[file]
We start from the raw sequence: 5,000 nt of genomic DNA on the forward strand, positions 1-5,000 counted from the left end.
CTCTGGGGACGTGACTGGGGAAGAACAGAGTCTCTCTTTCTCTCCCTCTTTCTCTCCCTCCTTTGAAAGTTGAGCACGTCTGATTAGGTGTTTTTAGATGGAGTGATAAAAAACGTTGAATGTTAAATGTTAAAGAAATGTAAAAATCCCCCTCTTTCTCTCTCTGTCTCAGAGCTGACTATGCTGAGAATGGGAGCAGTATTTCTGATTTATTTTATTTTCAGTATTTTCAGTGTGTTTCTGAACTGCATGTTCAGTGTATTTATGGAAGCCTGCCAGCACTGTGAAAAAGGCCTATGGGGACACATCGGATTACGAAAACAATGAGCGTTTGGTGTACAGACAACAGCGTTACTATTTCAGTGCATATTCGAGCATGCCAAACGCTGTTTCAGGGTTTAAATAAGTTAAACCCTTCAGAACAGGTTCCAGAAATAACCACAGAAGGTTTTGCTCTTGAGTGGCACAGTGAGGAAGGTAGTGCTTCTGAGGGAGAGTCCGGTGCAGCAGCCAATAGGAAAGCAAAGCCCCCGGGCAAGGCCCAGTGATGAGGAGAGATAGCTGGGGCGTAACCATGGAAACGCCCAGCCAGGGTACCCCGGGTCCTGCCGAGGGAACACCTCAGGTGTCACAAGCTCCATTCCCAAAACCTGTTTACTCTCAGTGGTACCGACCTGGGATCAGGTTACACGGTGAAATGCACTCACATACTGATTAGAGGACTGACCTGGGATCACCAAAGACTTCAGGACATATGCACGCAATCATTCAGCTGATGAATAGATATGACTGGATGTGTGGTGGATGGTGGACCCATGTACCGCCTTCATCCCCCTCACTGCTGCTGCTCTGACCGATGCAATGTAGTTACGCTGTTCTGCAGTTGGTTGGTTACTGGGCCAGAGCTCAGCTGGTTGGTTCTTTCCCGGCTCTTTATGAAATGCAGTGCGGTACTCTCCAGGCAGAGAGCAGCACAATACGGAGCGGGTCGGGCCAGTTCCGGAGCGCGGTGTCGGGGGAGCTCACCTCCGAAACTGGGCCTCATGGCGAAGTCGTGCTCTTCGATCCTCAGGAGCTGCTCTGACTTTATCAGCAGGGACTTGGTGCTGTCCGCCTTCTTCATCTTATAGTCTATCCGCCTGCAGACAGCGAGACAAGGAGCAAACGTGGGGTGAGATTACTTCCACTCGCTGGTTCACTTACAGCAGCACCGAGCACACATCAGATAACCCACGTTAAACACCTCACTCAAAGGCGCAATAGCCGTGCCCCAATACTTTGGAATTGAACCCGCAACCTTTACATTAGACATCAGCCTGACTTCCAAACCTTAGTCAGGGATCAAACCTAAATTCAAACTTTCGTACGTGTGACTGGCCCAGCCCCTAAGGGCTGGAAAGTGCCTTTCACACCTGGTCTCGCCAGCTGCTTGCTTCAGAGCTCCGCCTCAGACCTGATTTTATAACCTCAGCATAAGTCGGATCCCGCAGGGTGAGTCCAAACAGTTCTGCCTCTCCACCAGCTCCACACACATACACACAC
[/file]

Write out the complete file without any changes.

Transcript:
We start from the raw sequence: 5,000 nt of genomic DNA on the forward strand, positions 1-5,000 counted from the left end.
CTCTGGGGACGTGACTGGGGAAGAACAGAGTCTCTCTTTCTCTCCCTCTTTCTCTCCCTCCTTTGAAAGTTGAGCACGTCTGATTAGGTGTTTTTAGATGGAGTGATAAAAAACGTTGAATGTTAAATGTTAAAGAAATGTAAAAATCCCCCTCTTTCTCTCTCTGTCTCAGAGCTGACTATGCTGAGAATGGGAGCAGTATTTCTGATTTATTTTATTTTCAGTATTTTCAGTGTGTTTCTGAACTGCATGTTCAGTGTATTTATGGAAGCCTGCCAGCACTGTGAAAAAGGCCTATGGGGACACATCGGATTACGAAAACAATGAGCGTTTGGTGTACAGACAACAGCGTTACTATTTCAGTGCATATTCGAGCATGCCAAACGCTGTTTCAGGGTTTAAATAAGTTAAACCCTTCAGAACAGGTTCCAGAAATAACCACAGAAGGTTTTGCTCTTGAGTGGCACAGTGAGGAAGGTAGTGCTTCTGAGGGAGAGTCCGGTGCAGCAGCCAATAGGAAAGCAAAGCCCCCGGGCAAGGCCCAGTGATGAGGAGAGATAGCTGGGGCGTAACCATGGAAACGCCCAGCCAGGGTACCCCGGGTCCTGCCGAGGGAACACCTCAGGTGTCACAAGCTCCATTCCCAAAACCTGTTTACTCTCAGTGGTACCGACCTGGGATCAGGTTACACGGTGAAATGCACTCACATACTGATTAGAGGACTGACCTGGGATCACCAAAGACTTCAGGACATATGCACGCAATCATTCAGCTGATGAATAGATATGACTGGATGTGTGGTGGATGGTGGACCCATGTACCGCCTTCATCCCCCTCACTGCTGCTGCTCTGACCGATGCAATGTAGTTACGCTGTTCTGCAGTTGGTTGGTTACTGGGCCAGAGCTCAGCTGGTTGGTTCTTTCCCGGCTCTTTATGAAATGCAGTGCGGTACTCTCCAGGCAGAGAGCAGCACAATACGGAGCGGGTCGGGCCAGTTCCGGAGCGCGGTGTCGGGGGAGCTCACCTCCGAAACTGGGCCTCATGGCGAAGTCGTGCTCTTCGATCCTCAGGAGCTGCTCTGACTTTATCAGCAGGGACTTGGTGCTGTCCGCCTTCTTCATCTTATAGTCTATCCGCCTGCAGACAGCGAGACAAGGAGCAAACGTGGGGTGAGATTACTTCCACTCGCTGGTTCACTTACAGCAGCACCGAGCACACATCAGATAACCCACGTTAAACACCTCACTCAAAGGCGCAATAGCCGTGCCCCAATACTTTGGAATTGAACCCGCAACCTTTACATTAGACATCAGCCTGACTTCCAAACCTTAGTCAGGGATCAAACCTAAATTCAAACTTTCGTACGTGTGACTGGCCCAGCCCCTAAGGGCTGGAAAGTGCCTTTCACACCTGGTCTCGCCAGCTGCTTGCTTCAGAGCTCCGCCTCAGACCTGATTTTATAACCTCAGCATAAGTCGGATCCCGCAGGGTGAGTCCAAACAGTTCTGCCTCTCCACCAGCTCCACACACATACACACAC